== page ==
In 2020, Chinese authorities approved Nvidia's acquisition of Israeli chip designer Mellanox Technologies, which was also cleared by regulators in the U.S., the EU and Mexico, but the delayed regulatory process in China caused the transaction to take more than a year to be completed.
Lawyer Haseru Roku said the SAMR's investigation of Nvidia's plan to gobble up Arm could be a long, drawn-out process, as the government agency will likely try to figure out the China policy of the incoming U.S. administration of President-elect Joe Biden. While the SAMR tends to keep its antitrust policy in line with global trends, it is still a government arm that is vulnerable to the effects of China's foreign policy. Roku says there is little chance that the SAMR will approve the deal swiftly.
In a development that has huge implications for foreign businesses with interests in China, Beijing's new rules for reviewing foreign investments on national security grounds came into force on Monday. Similar to the system for security reviews of foreign investments by the Committee on Foreign Investment in the U.S. (CFIUS), China's new investment-monitoring regime covers foreign investments in military sectors and the acquisition of controlling stakes in such sectors as energy, natural resources, agriculture, internet technology and financial services.
Since semiconductor technology is viewed as a sensitive security issue in China, Nvidia's plan to acquire Arm could be subject to a review under the new system even though the transaction only involves foreign companies, Roku said, pointing out that Arm's stake in Arm China will be sold to the U.S. company.
Hermann Hauser, the co-founder of the Cambridge-based chip designer, has come forward to push against the deal. Hauser has created a website for his campaign, where his open letter to Prime Minister Boris Johnson was published.
In the letter, Hauser says, "Arm is the only remaining UK technology company, with a dominant position in mobile phone microprocessors." He also expresses concerns about the sale's impact on jobs in the U.K. and fair dealings with Arm licensees due to preferential treatment that could be given to Nvidia. Hauser also says the U.K. has suffered from American technology dominance by companies like Google and Apple and argues that "the UK will become collateral damage unless it has its own trade weapons to bargain with." He calls on the U.K. government to set three legally binding conditions for the deal to be allowed to go through, including job guarantees for Arm employees in the U.K. and an agreement that Nvidia must not gain any preferential treatment over other current Arm licensees. His open letter has collected more than 2,000 signatures.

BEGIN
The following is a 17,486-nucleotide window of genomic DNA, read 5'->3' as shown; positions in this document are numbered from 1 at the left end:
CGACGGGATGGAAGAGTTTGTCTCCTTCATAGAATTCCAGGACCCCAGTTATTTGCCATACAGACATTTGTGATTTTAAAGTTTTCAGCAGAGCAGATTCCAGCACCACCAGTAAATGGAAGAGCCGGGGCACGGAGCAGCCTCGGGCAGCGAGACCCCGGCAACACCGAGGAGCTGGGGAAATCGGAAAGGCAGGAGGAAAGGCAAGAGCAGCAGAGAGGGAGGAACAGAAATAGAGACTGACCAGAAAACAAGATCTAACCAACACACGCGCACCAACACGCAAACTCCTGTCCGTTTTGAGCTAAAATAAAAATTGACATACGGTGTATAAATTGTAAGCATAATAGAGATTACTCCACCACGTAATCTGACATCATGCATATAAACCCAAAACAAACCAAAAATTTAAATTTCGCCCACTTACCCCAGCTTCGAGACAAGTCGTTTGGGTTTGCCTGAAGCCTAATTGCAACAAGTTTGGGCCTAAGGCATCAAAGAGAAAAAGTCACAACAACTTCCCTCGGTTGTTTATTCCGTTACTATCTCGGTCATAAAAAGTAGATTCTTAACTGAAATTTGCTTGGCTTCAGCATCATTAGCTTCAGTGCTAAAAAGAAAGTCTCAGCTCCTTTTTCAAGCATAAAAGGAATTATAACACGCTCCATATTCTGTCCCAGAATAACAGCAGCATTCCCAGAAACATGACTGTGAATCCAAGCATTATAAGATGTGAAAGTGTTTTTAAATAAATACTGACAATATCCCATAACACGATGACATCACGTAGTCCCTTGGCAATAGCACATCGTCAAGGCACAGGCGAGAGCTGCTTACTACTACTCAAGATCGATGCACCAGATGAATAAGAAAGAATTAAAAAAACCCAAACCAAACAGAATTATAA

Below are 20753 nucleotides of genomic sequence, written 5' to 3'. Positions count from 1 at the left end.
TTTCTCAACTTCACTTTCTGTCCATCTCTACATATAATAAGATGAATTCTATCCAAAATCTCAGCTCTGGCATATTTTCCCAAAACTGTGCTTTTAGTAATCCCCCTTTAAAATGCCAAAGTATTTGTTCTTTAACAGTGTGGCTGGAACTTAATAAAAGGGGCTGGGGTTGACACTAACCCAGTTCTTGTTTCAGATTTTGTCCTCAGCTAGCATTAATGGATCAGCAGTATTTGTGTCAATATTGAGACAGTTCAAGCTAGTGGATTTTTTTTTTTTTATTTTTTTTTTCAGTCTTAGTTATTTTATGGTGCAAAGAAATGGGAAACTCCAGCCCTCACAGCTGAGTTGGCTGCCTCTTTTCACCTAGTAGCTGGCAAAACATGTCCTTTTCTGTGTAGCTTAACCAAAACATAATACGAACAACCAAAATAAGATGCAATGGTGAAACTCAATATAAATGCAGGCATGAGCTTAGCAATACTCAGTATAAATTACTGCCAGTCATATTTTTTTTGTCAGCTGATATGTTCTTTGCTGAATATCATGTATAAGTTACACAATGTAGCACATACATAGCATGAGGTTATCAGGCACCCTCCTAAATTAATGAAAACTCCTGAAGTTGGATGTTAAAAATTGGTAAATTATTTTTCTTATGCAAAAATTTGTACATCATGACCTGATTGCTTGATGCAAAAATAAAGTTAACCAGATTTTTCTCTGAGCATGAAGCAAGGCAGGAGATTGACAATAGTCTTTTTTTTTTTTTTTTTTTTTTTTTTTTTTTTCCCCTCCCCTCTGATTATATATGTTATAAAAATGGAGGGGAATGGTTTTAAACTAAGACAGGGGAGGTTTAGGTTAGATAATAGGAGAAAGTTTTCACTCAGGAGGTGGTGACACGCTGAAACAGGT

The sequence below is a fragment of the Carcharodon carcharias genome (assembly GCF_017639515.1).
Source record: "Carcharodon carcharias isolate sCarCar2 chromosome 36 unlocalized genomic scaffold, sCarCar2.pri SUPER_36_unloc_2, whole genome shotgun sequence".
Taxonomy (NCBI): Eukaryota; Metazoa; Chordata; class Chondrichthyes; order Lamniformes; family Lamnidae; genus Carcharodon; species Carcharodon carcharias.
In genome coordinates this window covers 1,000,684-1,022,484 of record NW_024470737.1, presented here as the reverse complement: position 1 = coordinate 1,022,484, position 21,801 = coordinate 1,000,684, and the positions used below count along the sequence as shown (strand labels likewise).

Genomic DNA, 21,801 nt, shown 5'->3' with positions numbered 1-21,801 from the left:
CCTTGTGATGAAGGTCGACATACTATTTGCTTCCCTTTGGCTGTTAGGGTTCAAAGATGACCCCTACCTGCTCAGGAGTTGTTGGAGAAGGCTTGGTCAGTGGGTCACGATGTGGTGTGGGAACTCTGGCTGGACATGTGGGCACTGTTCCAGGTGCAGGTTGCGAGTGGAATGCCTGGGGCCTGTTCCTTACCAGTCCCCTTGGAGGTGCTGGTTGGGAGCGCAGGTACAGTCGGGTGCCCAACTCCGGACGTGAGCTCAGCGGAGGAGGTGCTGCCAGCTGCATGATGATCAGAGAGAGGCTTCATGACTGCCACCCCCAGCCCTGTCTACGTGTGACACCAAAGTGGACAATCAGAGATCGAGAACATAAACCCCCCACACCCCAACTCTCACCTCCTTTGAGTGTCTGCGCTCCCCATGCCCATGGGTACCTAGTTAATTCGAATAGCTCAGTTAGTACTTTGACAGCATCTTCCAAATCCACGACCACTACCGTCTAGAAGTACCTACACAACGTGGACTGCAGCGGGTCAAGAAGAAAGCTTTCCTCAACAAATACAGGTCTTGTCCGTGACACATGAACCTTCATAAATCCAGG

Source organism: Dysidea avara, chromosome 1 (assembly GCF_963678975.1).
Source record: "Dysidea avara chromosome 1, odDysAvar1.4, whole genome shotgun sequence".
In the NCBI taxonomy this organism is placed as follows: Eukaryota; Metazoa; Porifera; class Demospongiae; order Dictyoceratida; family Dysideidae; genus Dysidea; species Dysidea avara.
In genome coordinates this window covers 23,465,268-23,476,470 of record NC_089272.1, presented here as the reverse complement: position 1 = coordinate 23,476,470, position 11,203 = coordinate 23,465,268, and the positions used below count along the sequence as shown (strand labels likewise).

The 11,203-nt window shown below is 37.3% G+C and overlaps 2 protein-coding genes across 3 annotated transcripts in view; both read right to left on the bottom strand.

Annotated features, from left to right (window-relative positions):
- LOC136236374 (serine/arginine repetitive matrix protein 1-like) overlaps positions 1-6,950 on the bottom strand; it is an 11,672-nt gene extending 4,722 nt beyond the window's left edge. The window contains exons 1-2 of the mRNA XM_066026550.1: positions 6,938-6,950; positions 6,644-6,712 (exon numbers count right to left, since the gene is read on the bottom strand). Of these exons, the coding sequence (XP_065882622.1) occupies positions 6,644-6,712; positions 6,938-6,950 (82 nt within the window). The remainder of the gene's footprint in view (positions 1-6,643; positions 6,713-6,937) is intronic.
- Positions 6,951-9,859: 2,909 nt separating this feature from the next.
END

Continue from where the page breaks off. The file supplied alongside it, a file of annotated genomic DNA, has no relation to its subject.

The Competition and Markets Authority, the U.K. antitrust regulator, announced on Jan. 6 that it will investigate the planned sale of Arm and invited "interested third parties to provide initial views" on the topic. The CMA said in the statement that it is likely to "consider whether, following the takeover, Arm has an incentive to withdraw, raise prices or reduce the quality of its IP licensing services to NVIDIA's rivals."
Andrea Coscelli, chief executive of the CMA, said in a statement, "We will work closely with other competition authorities around the world to carefully consider the impact of the deal and ensure that it doesn't ultimately result in consumers facing more expensive or lower quality products."
Lawyer Michihiro Nishi said the U.K. government may decide to "intervene in the acquisition since semiconductor technology is important also from the viewpoint of national defense."
The U.K. is just weighing a new law to tighten government control on foreign investments. The government on Nov. 11 submitted the National Security and Investment Bill to Parliament. If enacted, the law would give the government power to intervene in a wide range of takeover and investment transactions on national security grounds.
"Since even a transaction carried out by the time the law comes into force can be subjected to a review by the government under certain circumstances, the law could be applied" to Nvidia's takeover of Arm, Nishi said.
In a statement about Nvidia's planned acquisition of Arm published on a joint website, the two companies say, "With its proposed acquisition of Arm, NVIDIA will be able to turn new AI possibilities into realities much faster."
Nvidia also promises to ensure that Arm will "continue to operate its open-licensing model while maintaining the global customer neutrality that has been foundational to its success."
The statement stresses that Arm will remain headquartered in Cambridge and build a world-class AI research facility.
The site also has a link to a law firm's blog explaining how "the media coverage has amplified a series of particularly incorrect comments and fundamental misunderstandings about how these rules [CFIUS regulations] would affect NVIDIA's or any U.S. company's acquisition of a foreign company."
There is still much uncertainty about the outlook for the deal. Clearly, however, selling Nvidia's acquisition of Arm to regulators and customers requires a well-designed public relations strategy as well as a convincing argument.